Now more than ever, supply chain agility and efficiency are key to business survival. However, data from QIMA’s 2021 Q1 Barometer Report paints a picture of an increasingly challenging landscape rife with rising diversification pressures, continuously shifting consumer habits and an alarming spike in compliance and quality risks.
Since the onset of the pandemic, businesses, especially those with global sourcing and manufacturing footprints, have contended with ongoing lockdowns, travel restrictions, stay-at-home orders, mass virtualization and volatile consumer demand. And, as uncertainty and disruption continue to dominate global trade, sourcing and manufacturing are likely to remain at the mercy of the pandemic. One year in, the following are key pandemic-induced trends that will continue to influence supply chain decision-making in the long term.
Demand-side shocks are consistently more disruptive than supply-side shutdowns
Data on inspection and audit demand throughout 2020 reflects the magnitude at which the Coronavirus disease (COVID-19) lockdowns and quarantines have disrupted global trade. Notably, the data illustrates that demand-side shocks have posed more disturbances and troubles compared to shutdowns in supply-oriented regions.
In the first half of half of 2020, many western businesses were able to circumvent factory shutdowns throughout Asia by pivoting their sourcing and manufacturing to regions that were less affected and operating at higher capacity. Global inspection and audit demand consequently slipped a marginal -4.5% year-over-year in the period of January through February 2020.
On the other hand, when lockdowns in buyers’ home regions invariably triggered volatility in consumption, demand for inspections and audits sharply collapsed by -31% YoY in the period of April and May 2020. This is a pattern that repeated itself in late 2020, with lockdowns being reinstated in parts of the U.S. and in Europe.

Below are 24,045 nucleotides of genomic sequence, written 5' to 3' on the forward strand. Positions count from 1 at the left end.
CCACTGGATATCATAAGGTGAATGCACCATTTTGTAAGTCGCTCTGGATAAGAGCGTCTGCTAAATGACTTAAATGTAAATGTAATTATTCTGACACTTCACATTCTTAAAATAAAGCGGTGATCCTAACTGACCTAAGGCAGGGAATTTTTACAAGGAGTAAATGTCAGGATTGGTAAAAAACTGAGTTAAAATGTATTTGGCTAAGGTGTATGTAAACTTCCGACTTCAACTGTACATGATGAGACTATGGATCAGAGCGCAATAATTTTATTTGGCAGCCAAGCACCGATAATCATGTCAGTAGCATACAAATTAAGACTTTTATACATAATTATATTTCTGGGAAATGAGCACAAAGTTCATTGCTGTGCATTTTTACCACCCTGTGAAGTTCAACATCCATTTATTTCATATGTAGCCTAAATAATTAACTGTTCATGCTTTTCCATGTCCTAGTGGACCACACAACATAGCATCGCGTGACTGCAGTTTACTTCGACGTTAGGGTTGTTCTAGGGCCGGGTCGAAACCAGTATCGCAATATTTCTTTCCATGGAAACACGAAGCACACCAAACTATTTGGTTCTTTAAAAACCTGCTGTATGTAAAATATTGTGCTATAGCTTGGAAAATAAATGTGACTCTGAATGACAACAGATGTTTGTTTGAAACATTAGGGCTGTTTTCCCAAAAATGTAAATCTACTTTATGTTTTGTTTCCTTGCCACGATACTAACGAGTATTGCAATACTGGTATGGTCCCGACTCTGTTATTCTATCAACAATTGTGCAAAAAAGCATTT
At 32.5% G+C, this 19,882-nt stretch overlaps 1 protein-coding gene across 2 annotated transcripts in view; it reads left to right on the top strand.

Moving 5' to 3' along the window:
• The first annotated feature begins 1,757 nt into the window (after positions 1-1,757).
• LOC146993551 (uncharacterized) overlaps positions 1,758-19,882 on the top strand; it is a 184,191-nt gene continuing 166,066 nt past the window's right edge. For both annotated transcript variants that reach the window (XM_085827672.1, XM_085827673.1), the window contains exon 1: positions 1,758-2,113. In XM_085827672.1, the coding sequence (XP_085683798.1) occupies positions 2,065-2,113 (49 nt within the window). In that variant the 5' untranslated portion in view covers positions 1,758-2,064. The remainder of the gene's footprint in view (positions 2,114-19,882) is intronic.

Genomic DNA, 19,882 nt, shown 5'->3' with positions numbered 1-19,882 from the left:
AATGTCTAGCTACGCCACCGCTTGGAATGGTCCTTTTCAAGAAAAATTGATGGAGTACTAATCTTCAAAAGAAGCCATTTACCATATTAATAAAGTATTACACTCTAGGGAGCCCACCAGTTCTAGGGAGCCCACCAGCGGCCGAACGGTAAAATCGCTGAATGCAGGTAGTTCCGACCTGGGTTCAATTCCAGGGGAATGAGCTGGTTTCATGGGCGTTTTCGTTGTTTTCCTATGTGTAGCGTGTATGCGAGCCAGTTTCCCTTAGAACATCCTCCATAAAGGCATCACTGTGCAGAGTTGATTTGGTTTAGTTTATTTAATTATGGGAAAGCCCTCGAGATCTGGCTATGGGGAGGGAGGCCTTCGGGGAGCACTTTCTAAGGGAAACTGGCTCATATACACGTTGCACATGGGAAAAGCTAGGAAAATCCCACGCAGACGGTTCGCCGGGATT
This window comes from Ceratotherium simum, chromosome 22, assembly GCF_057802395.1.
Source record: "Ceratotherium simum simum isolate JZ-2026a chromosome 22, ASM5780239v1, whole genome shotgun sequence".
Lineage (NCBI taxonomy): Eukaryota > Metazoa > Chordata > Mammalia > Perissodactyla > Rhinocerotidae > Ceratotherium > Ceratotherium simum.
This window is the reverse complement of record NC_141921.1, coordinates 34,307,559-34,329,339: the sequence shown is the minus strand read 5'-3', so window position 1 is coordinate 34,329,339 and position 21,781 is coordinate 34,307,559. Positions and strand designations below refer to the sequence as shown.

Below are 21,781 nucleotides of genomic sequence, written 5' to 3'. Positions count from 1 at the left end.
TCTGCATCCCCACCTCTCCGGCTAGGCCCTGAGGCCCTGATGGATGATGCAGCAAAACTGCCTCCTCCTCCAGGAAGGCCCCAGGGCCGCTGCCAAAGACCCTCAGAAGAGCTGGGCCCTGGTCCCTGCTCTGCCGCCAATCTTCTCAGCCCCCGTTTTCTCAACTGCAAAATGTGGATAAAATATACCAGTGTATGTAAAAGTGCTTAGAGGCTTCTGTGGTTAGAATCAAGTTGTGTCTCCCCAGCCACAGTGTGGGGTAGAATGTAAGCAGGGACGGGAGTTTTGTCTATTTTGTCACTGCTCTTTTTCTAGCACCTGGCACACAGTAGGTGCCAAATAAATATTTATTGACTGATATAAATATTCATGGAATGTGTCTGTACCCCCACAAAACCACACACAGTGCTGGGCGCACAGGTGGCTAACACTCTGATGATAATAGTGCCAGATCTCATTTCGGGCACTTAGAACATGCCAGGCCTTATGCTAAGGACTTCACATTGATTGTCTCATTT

China surprised the world with its swift bounce-back, thanks to U.S. buyers
During the first half of 2020, it appeared that China, ground zero for the virus, would ultimately be the hardest-hit economy. However, after logging a disastrous first quarter stunted by manufacturing standstills and demand shocks, sourcing in China followed a slow yet steady trajectory towards recovery through the rest of 2020.
By the end of the second quarter, demand for inspections and audits in China bucked the trend against a global slowdown, with volumes returning to 2019 levels. From there, sourcing volumes continued to grow throughout the second half of the year, only stalling in December after lockdowns were reinstated in multiple countries in the west.
To wrap up a year unlike any other, 2020 saw inspection and audit volumes in China contract overall by just -2.8% YoY compared to 2019. Amid a year of unprecedented business disruption around the globe, this figure notably represents a smaller drop in sourcing volumes compared to the larger -3.3% YoY drop observed in 2019 vs. 2018, a period when businesses found themselves caught in the crossfire of the U.S.-China trade war.
Renewed interest from U.S.-based buyers is at least partially responsible for China’s resilience and rebound, with 2020 being kicked off by the signing of ‘Phase 1’ of the trade deal between the United States and China. With trade tensions gradually easing to a degree, American businesses were already much less anxious to leave China. Then, with factory shutdowns eventually spreading to other parts of the globe and China being among the first to return to work, China was back on the sourcing hot list for many businesses.
As a result, inspection and audit order demand in China from North American brands remained above 2019 levels throughout the second half of 2020, with demand for inspections and audits falling a total of -3.0% YoY, a much smaller decline when compared to the steep -15% YoY plunge recorded in 2019 vs. 2018.
Supplier diversification continues to accelerate